He broke into a light jog until his inebriated brain sent the message that it couldn’t handle all the bouncing. Nope. He could never tell dear old dad what happened that day, or the others that followed. Somehow, it would turn into his fault.
Not strong enough. I was asking for it. Queer.
It wasn’t Bryson’s choice to live with his father and stepmom. He supposed most people would envy the various creature comforts, complete with an ever-present waitstaff. But that was only because they had no idea what a prison it was. The price his soul paid by staying there. He had no independence. No freedom. No sense of self. The on-site caretakers might as well have been prison guards.
Everything was orchestrated by his father and the others to maintain control. Except for one thing.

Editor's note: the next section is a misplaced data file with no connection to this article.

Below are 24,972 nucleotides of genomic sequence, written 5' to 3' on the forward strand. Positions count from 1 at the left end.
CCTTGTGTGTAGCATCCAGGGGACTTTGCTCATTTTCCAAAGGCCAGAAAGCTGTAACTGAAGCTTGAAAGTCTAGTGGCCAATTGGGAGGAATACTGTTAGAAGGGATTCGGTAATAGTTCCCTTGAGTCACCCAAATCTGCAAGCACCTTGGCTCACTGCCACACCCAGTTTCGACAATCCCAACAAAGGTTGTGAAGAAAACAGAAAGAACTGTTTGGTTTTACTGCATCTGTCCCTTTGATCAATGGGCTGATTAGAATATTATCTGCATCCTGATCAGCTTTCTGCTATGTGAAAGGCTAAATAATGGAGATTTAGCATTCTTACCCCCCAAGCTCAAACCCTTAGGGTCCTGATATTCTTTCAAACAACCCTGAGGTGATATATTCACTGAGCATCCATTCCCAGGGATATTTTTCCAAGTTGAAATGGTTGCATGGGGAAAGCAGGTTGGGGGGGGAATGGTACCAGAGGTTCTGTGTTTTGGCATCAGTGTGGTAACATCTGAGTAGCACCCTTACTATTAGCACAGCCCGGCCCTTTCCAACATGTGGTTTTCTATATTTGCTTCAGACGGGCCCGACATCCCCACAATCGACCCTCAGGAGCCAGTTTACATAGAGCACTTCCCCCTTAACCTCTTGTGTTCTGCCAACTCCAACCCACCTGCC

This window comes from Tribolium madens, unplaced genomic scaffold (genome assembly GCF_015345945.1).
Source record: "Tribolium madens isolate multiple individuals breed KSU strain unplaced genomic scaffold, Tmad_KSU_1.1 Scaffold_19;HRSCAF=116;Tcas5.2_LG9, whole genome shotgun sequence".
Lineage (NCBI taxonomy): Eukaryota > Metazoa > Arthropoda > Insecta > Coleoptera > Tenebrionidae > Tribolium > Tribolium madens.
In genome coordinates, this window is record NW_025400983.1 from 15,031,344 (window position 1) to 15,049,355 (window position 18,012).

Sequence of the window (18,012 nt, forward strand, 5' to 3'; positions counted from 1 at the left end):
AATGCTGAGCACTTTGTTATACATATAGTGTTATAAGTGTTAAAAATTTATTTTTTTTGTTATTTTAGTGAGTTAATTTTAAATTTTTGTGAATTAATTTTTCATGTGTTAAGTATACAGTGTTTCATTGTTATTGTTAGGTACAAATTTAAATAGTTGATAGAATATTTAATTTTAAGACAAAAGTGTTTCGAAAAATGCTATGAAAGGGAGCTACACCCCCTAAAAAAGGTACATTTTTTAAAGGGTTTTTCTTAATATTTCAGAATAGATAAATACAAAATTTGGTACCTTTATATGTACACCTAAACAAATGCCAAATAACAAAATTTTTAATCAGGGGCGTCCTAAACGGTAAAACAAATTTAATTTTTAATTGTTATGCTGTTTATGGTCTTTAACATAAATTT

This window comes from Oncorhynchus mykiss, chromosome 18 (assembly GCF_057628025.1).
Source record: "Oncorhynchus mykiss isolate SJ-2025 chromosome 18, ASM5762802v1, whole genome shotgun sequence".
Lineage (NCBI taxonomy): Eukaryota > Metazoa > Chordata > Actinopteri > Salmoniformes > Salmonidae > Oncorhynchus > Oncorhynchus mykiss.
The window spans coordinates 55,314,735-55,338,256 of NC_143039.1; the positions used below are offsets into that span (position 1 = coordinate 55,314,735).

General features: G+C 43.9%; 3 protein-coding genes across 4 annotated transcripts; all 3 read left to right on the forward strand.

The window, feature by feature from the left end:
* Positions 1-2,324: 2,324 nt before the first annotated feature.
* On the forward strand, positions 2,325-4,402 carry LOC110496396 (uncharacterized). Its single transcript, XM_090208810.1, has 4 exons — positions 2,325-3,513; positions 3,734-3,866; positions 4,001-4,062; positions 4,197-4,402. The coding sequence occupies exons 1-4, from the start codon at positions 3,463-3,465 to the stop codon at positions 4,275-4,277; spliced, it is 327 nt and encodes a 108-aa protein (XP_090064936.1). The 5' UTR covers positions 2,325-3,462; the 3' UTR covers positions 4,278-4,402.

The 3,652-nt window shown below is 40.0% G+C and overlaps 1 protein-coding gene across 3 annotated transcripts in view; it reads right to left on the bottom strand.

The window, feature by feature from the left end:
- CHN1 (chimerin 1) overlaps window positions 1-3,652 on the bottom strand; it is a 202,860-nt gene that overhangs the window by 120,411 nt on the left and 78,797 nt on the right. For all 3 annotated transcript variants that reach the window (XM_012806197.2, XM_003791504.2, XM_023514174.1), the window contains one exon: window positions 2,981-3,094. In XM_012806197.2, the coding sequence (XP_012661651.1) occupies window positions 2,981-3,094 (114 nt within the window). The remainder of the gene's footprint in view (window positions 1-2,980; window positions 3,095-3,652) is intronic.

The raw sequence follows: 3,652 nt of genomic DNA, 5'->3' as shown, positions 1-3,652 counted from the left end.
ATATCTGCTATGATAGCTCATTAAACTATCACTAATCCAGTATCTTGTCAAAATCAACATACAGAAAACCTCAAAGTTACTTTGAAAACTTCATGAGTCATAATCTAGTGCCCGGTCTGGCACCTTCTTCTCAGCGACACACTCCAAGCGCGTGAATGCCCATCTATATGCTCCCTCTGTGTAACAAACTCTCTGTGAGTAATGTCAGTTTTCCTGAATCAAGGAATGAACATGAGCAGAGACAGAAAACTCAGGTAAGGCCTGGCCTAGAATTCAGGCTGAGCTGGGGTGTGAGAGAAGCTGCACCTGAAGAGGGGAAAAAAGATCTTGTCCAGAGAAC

Bryson had begun drinking and using after he’d been repeatedly violated by his coach. And guess who’d provided the illicit drugs and drink? Yep, Coach himself. The man had been intent on screwing Bryson in every possible way.
The only thing that freed him from the perv’s clutches was graduation day. It should have been a day of celebration. But he’d traded one prison for another when the tassel was moved to the other side of his mortarboard.
The night before graduation, his father had dropped the bomb. Bryson’s “behavior” had proven he couldn’t be trusted to go off to college. He would live under his father’s roof and be given a position at his father’s company while one of the assistants monitored his progress in obtaining an online degree. If he refused, he’d be cut off financially…forever.
At that point, nothing mattered except for the next pill.
And doing whatever the bastards told him to do.
Oh sure, Bryson had a title at his dad’s company, but the salary was basically a glorified allowance.